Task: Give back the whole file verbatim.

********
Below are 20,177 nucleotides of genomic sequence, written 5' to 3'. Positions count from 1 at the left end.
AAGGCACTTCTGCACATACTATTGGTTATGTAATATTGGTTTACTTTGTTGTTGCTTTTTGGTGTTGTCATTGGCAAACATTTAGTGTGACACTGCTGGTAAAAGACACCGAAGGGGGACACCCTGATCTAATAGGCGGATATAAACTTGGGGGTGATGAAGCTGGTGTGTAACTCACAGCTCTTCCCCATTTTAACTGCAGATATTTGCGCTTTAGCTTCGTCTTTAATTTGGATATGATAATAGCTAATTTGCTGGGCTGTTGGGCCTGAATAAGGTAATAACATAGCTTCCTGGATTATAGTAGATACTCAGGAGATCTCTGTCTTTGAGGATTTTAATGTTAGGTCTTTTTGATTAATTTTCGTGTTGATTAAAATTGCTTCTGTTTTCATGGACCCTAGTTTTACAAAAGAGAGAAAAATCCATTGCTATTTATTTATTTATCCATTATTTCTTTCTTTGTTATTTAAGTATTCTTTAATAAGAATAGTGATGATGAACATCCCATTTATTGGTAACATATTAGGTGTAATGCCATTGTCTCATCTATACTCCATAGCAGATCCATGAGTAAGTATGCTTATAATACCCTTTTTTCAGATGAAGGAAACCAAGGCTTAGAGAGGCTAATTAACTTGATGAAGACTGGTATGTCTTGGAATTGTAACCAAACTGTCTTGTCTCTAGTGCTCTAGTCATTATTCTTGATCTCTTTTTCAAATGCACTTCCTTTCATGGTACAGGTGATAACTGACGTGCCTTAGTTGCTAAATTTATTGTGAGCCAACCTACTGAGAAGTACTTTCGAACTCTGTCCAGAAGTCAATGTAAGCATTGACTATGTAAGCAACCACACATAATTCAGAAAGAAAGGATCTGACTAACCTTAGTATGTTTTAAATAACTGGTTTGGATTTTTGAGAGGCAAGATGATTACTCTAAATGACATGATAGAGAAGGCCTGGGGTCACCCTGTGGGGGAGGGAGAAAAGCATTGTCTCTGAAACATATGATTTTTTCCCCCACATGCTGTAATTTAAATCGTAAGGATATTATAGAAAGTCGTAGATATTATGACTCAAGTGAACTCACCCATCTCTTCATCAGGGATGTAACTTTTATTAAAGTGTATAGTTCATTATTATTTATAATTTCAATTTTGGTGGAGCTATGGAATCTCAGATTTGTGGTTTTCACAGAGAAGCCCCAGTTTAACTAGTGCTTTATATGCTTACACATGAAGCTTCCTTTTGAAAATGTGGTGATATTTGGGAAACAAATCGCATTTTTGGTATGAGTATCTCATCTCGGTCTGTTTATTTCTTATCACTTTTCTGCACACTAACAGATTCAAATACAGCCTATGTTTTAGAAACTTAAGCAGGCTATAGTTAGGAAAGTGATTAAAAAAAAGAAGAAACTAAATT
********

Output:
Below are 20,177 nucleotides of genomic sequence, written 5' to 3'. Positions count from 1 at the left end.
AAGGCACTTCTGCACATACTATTGGTTATGTAATATTGGTTTACTTTGTTGTTGCTTTTTGGTGTTGTCATTGGCAAACATTTAGTGTGACACTGCTGGTAAAAGACACCGAAGGGGGACACCCTGATCTAATAGGCGGATATAAACTTGGGGGTGATGAAGCTGGTGTGTAACTCACAGCTCTTCCCCATTTTAACTGCAGATATTTGCGCTTTAGCTTCGTCTTTAATTTGGATATGATAATAGCTAATTTGCTGGGCTGTTGGGCCTGAATAAGGTAATAACATAGCTTCCTGGATTATAGTAGATACTCAGGAGATCTCTGTCTTTGAGGATTTTAATGTTAGGTCTTTTTGATTAATTTTCGTGTTGATTAAAATTGCTTCTGTTTTCATGGACCCTAGTTTTACAAAAGAGAGAAAAATCCATTGCTATTTATTTATTTATCCATTATTTCTTTCTTTGTTATTTAAGTATTCTTTAATAAGAATAGTGATGATGAACATCCCATTTATTGGTAACATATTAGGTGTAATGCCATTGTCTCATCTATACTCCATAGCAGATCCATGAGTAAGTATGCTTATAATACCCTTTTTTCAGATGAAGGAAACCAAGGCTTAGAGAGGCTAATTAACTTGATGAAGACTGGTATGTCTTGGAATTGTAACCAAACTGTCTTGTCTCTAGTGCTCTAGTCATTATTCTTGATCTCTTTTTCAAATGCACTTCCTTTCATGGTACAGGTGATAACTGACGTGCCTTAGTTGCTAAATTTATTGTGAGCCAACCTACTGAGAAGTACTTTCGAACTCTGTCCAGAAGTCAATGTAAGCATTGACTATGTAAGCAACCACACATAATTCAGAAAGAAAGGATCTGACTAACCTTAGTATGTTTTAAATAACTGGTTTGGATTTTTGAGAGGCAAGATGATTACTCTAAATGACATGATAGAGAAGGCCTGGGGTCACCCTGTGGGGGAGGGAGAAAAGCATTGTCTCTGAAACATATGATTTTTTCCCCCACATGCTGTAATTTAAATCGTAAGGATATTATAGAAAGTCGTAGATATTATGACTCAAGTGAACTCACCCATCTCTTCATCAGGGATGTAACTTTTATTAAAGTGTATAGTTCATTATTATTTATAATTTCAATTTTGGTGGAGCTATGGAATCTCAGATTTGTGGTTTTCACAGAGAAGCCCCAGTTTAACTAGTGCTTTATATGCTTACACATGAAGCTTCCTTTTGAAAATGTGGTGATATTTGGGAAACAAATCGCATTTTTGGTATGAGTATCTCATCTCGGTCTGTTTATTTCTTATCACTTTTCTGCACACTAACAGATTCAAATACAGCCTATGTTTTAGAAACTTAAGCAGGCTATAGTTAGGAAAGTGATTAAAAAAAAGAAGAAACTAAATT